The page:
An Airbus H225 Super Puma helicopter from Korean rescue services crashed into the sea, while transporting a patient to a hospital. No sign of life was detected from the seven people on board.
An Airbus helicopter belonging to South Korean fire services crashed into the sea Thursday night near Liancourt Rocks, a group of islets claimed by South Korea, and the seven occupants of the aircraft have not given any sign of life at this stage.
The Airbus H225 Super Puma was transporting a wounded sailor to a hospital and crashed shortly after taking off from Liancourt.
The aircraft, which entered service in 2016, was flown by two experienced pilots, says news agency Yonhap. Onboard were also three firefighters, the patient and another person.
At this point, no cause of the accident in South Korea is known. The H225, formerly known as the Eurocopter EC-225, is a long-range rescue aircraft capable of flying in any weather condition.
UPDATE: Divers have located the helicopter and found one body close to the wreckage.
The French BEA is sending a team to help to identify the causes of the accident.
UPDATE 2: The Korean Culture and Information Service draws our attention to the fact that we refer to “Dokdo” as “Liancourt Rocks”.
The Republic of Korea holds legislative, administrative, and judicial jurisdiction over Dokdo, and it has been established that Dokdo is Korean territory both historically and geographically, and under international law. The Republic of Korea’s sovereignty over Dokdo traces back to the 6th century when Usan-guk (the former name for Dokdo) was subjudicated by Silla, an ancient kingdom of Korea. As a temporary territorial dispute arose in the 17th century, Japan officially acknowledged that Dokdo was Korean territory in 1696. Japan also clearly reconfirmed Dokdo as Korean territory in 1877.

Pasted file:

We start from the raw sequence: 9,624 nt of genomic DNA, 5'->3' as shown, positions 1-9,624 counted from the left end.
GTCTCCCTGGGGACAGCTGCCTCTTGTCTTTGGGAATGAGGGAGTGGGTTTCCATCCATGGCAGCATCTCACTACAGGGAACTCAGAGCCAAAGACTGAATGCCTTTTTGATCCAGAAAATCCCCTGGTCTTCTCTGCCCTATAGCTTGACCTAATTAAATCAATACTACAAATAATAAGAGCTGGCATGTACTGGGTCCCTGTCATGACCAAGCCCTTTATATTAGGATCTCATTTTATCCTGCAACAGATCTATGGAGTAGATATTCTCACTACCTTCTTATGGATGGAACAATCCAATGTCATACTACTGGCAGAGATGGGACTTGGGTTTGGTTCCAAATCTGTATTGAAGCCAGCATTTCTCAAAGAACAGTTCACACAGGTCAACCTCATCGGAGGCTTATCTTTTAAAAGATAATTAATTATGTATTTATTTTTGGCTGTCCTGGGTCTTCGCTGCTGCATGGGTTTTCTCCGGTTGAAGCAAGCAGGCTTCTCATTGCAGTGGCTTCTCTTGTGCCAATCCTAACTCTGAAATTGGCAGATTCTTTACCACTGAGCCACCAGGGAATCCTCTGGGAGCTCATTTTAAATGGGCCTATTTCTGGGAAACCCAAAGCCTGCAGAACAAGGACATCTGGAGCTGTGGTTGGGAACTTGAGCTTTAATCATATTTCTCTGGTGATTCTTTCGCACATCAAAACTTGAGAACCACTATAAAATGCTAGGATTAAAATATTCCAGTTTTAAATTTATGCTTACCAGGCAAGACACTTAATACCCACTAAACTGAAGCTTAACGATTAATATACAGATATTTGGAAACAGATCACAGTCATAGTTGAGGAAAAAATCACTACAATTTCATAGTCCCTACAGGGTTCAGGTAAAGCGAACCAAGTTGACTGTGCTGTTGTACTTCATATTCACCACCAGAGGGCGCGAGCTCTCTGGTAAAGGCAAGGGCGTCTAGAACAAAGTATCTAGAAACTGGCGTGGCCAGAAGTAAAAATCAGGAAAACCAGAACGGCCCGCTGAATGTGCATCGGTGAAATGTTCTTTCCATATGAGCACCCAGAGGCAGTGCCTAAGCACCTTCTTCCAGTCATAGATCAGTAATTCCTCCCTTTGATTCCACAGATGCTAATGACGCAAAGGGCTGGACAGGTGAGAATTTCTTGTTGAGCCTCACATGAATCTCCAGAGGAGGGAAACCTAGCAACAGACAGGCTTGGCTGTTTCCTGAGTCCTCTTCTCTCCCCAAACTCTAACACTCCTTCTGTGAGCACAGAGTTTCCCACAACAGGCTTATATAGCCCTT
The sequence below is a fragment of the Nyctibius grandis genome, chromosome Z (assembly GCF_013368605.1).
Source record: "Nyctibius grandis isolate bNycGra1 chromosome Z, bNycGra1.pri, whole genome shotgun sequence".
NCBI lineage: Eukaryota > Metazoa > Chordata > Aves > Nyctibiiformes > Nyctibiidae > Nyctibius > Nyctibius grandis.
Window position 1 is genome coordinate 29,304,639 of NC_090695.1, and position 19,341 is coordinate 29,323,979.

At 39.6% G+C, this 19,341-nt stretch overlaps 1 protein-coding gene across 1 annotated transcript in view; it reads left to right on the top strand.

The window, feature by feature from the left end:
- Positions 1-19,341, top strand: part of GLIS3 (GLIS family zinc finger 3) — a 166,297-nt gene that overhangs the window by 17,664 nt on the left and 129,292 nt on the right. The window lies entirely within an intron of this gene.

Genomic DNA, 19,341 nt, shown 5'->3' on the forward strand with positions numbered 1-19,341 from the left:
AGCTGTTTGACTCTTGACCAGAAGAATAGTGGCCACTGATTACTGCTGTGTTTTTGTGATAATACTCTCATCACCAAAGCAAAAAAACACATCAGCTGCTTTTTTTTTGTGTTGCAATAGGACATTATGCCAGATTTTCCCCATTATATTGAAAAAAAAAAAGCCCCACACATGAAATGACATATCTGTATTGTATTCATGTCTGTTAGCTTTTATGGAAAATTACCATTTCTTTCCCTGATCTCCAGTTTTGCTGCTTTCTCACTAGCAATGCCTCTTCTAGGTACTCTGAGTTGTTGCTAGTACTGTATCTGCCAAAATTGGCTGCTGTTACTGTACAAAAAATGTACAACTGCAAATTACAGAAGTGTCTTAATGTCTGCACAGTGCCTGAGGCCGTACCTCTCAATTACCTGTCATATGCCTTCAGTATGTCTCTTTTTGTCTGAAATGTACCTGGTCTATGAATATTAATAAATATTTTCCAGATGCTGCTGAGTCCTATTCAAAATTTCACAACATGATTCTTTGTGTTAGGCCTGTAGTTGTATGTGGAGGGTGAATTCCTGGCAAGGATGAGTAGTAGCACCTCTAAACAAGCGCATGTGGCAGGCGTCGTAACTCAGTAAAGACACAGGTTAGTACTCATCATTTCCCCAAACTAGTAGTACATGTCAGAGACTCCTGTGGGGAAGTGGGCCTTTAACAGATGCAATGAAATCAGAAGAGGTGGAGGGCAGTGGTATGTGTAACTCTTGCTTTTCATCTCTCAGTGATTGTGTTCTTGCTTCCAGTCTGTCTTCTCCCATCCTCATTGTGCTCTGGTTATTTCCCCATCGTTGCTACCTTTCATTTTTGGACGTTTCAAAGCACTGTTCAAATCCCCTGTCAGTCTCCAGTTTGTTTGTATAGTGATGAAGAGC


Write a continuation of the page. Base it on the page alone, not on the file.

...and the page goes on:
However, Japan had forcibly and illegally occupied Dokdo during the Russo-Japanese War in 1905 and 5 years later colonized Korea for 35 years from 1910 to 1945. Dokdo was the first Korean territory to fall victim to Japan’s pillage of the Korean Peninsula during the War. Therefore, Japan’s territorial claim over Dokdo goes squarely against the Cairo Declaration (1943), the Potsdam Declaration (1945), and the Treaty of Peace with Japan (1951).